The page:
Saturday, September 21, 2013


This week's error comes from a brochure I received promoting a seminar to help me become a better communicator. The brochure and seminar come from a well-regarded, usually highly-credible organization.

"Principals" are people who are in charge of an organization or responsible for something. Your elementary school, for example, had a principal -- and your consulting firm may, too. There are numerous other meanings of "principal" (check your dictionary) but none of them is appropriate in this context.

"Principles" are basic truths or laws that help us organize or make sense of things. For example, in Public Relations we study the principles of persuasion -- a set of fundamental truths that help us understand how people tend to respond to things.

This seminar, I'm fairly certain, discusses the fundamentals of crowdsourcing -- not the people in charge.

Wednesday, September 11, 2013


Yesterday in my first-year Public Relations classes, we discussed some common grammatical errors. One such error is the use of the pronoun "myself" when the writer really means "me."

This morning, not 24 hours later, I received an email that closed with the following invitation:
"Myself" is properly used in a few ways, including:
  1. self-reflexively (when you are talking about carrying out an action on yourself) - e.g. "I dressed myself before leaving the house."
  2. for emphasis - e.g. "I heard him say it myself."
  3. to describe your normal state of being - e.g. "I apologize - I'm not myself today."
If you'd like a more detailed explanation, the Grammar Girl blog provides a great overview of how to use "me" and "myself" properly.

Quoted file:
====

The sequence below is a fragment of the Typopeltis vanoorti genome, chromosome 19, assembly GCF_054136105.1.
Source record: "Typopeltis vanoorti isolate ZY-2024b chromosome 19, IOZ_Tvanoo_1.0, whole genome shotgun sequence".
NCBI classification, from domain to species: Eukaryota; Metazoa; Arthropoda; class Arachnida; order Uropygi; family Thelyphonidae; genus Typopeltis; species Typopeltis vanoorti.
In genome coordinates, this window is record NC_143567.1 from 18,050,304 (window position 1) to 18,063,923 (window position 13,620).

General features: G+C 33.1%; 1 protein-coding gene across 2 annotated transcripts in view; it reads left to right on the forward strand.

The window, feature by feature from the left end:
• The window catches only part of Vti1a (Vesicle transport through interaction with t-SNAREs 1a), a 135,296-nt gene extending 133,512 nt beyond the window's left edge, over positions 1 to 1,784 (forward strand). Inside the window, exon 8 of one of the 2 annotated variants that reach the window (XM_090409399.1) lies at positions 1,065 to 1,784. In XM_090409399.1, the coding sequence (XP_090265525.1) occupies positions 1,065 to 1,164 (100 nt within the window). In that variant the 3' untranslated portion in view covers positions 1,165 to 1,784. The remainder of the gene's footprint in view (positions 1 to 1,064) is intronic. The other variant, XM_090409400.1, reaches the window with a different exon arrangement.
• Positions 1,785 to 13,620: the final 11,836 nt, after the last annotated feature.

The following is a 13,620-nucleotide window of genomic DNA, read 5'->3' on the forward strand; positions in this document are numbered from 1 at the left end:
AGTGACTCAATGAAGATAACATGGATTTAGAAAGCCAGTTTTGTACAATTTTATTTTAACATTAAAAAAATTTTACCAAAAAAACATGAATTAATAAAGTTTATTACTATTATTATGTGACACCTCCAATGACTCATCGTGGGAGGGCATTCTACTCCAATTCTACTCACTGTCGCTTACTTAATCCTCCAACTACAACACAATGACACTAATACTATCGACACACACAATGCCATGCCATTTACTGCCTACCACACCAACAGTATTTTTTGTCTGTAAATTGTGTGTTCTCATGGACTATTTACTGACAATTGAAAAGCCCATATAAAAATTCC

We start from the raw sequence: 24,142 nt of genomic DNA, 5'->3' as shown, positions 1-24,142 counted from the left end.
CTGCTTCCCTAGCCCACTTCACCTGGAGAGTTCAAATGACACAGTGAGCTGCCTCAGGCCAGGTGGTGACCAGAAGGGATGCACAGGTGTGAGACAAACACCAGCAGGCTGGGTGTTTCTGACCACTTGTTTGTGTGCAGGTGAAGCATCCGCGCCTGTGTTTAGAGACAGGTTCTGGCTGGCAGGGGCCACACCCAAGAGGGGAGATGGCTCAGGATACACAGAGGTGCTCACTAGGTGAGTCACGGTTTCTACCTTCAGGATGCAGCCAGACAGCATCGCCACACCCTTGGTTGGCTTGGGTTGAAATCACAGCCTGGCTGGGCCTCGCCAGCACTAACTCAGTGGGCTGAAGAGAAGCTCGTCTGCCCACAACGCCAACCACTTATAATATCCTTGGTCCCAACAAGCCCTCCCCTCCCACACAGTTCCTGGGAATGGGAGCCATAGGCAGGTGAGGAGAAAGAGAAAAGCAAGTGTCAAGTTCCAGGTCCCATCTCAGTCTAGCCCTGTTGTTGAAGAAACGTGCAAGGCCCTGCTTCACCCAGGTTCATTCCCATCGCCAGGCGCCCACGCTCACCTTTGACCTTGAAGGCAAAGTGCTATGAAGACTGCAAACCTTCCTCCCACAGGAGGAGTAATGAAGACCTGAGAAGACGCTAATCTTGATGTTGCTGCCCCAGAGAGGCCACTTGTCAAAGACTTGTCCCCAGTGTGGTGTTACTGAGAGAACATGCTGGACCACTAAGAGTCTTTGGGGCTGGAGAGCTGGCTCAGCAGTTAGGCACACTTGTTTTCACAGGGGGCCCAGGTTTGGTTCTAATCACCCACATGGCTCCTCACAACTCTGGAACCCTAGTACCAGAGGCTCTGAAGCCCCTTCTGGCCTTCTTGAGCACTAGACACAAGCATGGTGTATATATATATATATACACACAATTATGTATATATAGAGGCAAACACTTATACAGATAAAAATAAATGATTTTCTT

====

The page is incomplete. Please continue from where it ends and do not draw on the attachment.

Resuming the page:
In the example from my email this morning, the writer is telling the reader to follow up with the writer -- the writer him/herself isn't going to be doing the following up.  Since the action is going to be taken by a person who isn't the writer of the sentence, the self-reflexive pronoun is incorrect.

The sentence should read "Please follow up with me, Gail or Tim for your reservation" (or, even better, "Please follow up with Gail, Tim or me for your reservation").

Thursday, September 5, 2013


I noticed this on the window of a nice restaurant here in Winnipeg.

"Complimentary" means "provided at no cost," which I assume is what the proprietors of this restaurant mean.

"Complementary" means "goes together with, or completes, something else."

While you may feel wireless Internet service completes your pleasant dinner experience, this sign doesn't tell you the wireless Internet service is provided at no additional cost to you. To do that, it would need to say the restaurant offers complimentary wireless Internet service.

Think spelling errors don't matter to customers? Read this Shel Holtz article from PR Daily, "Spelling and grammar do matter, according to consumers," that suggests differently.